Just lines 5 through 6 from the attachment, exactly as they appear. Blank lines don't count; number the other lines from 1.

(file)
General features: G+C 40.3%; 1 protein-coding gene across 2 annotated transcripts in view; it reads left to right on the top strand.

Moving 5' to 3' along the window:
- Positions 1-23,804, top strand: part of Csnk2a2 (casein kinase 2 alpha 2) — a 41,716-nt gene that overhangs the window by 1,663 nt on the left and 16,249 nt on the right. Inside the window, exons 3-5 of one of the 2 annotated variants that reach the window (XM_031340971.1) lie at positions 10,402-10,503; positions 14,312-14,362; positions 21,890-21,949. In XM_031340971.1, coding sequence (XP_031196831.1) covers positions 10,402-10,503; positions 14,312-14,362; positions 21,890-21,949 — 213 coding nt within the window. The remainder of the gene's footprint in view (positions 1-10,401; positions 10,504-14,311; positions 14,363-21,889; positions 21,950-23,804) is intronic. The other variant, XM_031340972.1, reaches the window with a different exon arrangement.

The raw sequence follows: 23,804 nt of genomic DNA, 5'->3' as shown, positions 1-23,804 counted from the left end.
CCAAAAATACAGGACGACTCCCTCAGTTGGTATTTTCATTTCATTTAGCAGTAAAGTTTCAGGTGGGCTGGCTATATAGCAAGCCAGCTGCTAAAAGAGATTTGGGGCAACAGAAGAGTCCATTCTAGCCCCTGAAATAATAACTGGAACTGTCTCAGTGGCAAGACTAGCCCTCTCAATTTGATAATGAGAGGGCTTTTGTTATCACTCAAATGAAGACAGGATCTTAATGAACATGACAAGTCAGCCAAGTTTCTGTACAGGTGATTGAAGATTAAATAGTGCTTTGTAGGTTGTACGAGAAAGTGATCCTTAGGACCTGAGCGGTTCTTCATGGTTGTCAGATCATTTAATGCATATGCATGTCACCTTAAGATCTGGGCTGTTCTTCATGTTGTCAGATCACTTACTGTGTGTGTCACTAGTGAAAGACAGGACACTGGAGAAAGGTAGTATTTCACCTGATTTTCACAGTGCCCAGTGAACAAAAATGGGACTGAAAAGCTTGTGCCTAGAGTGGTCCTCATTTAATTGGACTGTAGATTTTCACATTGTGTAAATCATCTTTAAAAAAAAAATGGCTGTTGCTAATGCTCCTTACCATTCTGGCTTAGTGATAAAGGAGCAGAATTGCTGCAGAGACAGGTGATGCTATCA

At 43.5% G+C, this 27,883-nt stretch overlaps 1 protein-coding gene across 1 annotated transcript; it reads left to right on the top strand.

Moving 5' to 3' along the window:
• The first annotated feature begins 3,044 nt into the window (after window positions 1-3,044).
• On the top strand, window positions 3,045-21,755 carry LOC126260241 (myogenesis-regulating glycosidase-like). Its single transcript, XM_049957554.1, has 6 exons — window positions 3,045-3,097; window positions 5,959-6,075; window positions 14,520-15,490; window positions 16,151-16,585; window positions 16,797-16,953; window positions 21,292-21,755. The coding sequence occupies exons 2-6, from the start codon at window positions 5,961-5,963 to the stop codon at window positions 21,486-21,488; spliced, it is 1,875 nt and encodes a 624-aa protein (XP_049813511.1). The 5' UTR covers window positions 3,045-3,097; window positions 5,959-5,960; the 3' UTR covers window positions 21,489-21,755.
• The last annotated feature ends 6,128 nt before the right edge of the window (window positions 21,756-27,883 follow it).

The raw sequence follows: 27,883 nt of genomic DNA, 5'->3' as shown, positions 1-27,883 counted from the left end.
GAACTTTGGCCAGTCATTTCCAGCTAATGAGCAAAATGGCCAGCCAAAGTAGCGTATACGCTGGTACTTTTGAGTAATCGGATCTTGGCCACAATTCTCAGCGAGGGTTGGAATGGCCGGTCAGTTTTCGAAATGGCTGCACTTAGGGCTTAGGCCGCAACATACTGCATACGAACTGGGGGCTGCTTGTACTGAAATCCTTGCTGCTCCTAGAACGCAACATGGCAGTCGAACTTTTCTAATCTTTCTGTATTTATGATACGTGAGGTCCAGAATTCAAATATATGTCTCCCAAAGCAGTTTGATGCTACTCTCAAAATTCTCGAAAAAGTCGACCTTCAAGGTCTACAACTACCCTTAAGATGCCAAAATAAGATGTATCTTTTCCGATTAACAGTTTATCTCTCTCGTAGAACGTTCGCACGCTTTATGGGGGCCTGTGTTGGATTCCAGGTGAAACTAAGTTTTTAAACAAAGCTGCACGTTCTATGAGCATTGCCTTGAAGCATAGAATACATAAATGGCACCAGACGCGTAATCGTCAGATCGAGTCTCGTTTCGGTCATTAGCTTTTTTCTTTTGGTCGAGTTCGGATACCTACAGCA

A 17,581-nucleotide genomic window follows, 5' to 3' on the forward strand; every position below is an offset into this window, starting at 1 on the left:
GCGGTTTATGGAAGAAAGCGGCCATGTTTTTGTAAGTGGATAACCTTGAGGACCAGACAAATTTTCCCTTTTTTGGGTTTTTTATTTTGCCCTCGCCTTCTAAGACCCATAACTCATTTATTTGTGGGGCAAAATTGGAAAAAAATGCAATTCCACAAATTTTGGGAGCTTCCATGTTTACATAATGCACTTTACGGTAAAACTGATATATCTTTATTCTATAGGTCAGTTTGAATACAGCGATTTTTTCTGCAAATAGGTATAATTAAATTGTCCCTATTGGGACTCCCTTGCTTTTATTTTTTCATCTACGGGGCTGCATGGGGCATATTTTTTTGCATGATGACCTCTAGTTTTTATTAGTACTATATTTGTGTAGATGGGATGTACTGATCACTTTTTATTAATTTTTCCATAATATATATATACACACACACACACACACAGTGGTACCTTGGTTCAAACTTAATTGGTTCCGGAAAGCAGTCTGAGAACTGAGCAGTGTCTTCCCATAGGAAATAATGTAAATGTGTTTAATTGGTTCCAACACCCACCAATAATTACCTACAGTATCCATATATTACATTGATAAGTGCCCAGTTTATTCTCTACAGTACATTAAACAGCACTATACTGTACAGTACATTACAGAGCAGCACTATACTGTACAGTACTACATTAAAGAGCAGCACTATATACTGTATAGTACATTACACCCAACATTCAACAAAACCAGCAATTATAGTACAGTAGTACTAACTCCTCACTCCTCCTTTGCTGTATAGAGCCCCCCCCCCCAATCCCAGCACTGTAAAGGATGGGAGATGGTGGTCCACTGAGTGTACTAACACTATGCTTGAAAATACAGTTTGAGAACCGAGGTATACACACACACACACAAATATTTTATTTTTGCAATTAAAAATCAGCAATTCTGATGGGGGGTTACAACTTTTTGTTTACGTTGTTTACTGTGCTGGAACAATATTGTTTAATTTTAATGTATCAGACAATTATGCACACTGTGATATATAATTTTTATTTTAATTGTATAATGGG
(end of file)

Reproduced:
CCAAAAATACAGGACGACTCCCTCAGTTGGTATTTTCATTTCATTTAGCAGTAAAGTTTCAGGTGGGCTGGCTATATAGCAAGCCAGCTGCTAAAAGAGATTTGGGGCAACAGAAGAGTCCATTCTAGCCCCTGAAATAATAACTGGAACTGTCTCAGTGGCAAGACTAGCCCTCTCAATTTGATAATGAGAGGGCTTTTGTTATCACTCAAATGAAGACAGGATCTTAATGAACATGACAAGTCAGCCAAGTTTCTGTACAGGTGATTGAAGATTAAATAGTGCTTTGTAGGTTGTACGAGAAAGTGATCCTTAGGACCTGAGCGGTTCTTCATGGTTGTCAGATCATTTAATGCATATGCATGTCACCTTAAGATCTGGGCTGTTCTTCATGTTGTCAGATCACTTACTGTGTGTGTCACTAGTGAAAGACAGGACACTGGAGAAAGGTAGTATTTCACCTGATTTTCACAGTGCCCAGTGAACAAAAATGGGACTGAAAAGCTTGTGCCTAGAGTGGTCCTCATTTAATTGGACTGTAGATTTTCACATTGTGTAAATCATCTTTAAAAAAAAAATGGCTGTTGCTAATGCTCCTTACCATTCTGGCTTAGTGATAAAGGAGCAGAATTGCTGCAGAGACAGGTGATGCTATCA

At 43.5% G+C, this 27,883-nt stretch overlaps 1 protein-coding gene across 1 annotated transcript; it reads left to right on the top strand.